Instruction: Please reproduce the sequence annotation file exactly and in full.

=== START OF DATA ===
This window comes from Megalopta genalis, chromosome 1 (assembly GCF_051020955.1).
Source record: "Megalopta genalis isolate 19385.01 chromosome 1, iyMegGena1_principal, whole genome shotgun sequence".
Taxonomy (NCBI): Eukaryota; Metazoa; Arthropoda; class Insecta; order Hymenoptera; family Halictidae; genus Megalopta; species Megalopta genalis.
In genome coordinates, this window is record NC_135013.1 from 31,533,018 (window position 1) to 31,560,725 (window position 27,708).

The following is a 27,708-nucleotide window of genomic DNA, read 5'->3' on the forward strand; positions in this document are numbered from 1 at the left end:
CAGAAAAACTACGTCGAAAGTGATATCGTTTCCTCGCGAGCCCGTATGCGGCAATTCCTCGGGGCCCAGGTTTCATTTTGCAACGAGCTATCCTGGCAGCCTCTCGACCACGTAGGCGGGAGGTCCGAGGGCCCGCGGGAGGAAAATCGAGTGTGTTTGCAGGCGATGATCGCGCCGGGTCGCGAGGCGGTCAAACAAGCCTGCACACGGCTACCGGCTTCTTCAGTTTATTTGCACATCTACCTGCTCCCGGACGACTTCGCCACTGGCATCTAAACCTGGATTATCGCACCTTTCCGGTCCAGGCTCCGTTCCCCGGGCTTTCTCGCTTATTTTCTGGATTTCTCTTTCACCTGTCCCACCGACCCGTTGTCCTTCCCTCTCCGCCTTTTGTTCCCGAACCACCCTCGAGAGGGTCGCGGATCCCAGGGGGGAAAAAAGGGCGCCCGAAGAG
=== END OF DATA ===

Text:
This window comes from Megalopta genalis, chromosome 1 (assembly GCF_051020955.1).
Source record: "Megalopta genalis isolate 19385.01 chromosome 1, iyMegGena1_principal, whole genome shotgun sequence".
Taxonomy (NCBI): Eukaryota; Metazoa; Arthropoda; class Insecta; order Hymenoptera; family Halictidae; genus Megalopta; species Megalopta genalis.
In genome coordinates, this window is record NC_135013.1 from 31,533,018 (window position 1) to 31,560,725 (window position 27,708).

The following is a 27,708-nucleotide window of genomic DNA, read 5'->3' on the forward strand; positions in this document are numbered from 1 at the left end:
CAGAAAAACTACGTCGAAAGTGATATCGTTTCCTCGCGAGCCCGTATGCGGCAATTCCTCGGGGCCCAGGTTTCATTTTGCAACGAGCTATCCTGGCAGCCTCTCGACCACGTAGGCGGGAGGTCCGAGGGCCCGCGGGAGGAAAATCGAGTGTGTTTGCAGGCGATGATCGCGCCGGGTCGCGAGGCGGTCAAACAAGCCTGCACACGGCTACCGGCTTCTTCAGTTTATTTGCACATCTACCTGCTCCCGGACGACTTCGCCACTGGCATCTAAACCTGGATTATCGCACCTTTCCGGTCCAGGCTCCGTTCCCCGGGCTTTCTCGCTTATTTTCTGGATTTCTCTTTCACCTGTCCCACCGACCCGTTGTCCTTCCCTCTCCGCCTTTTGTTCCCGAACCACCCTCGAGAGGGTCGCGGATCCCAGGGGGGAAAAAAGGGCGCCCGAAGAG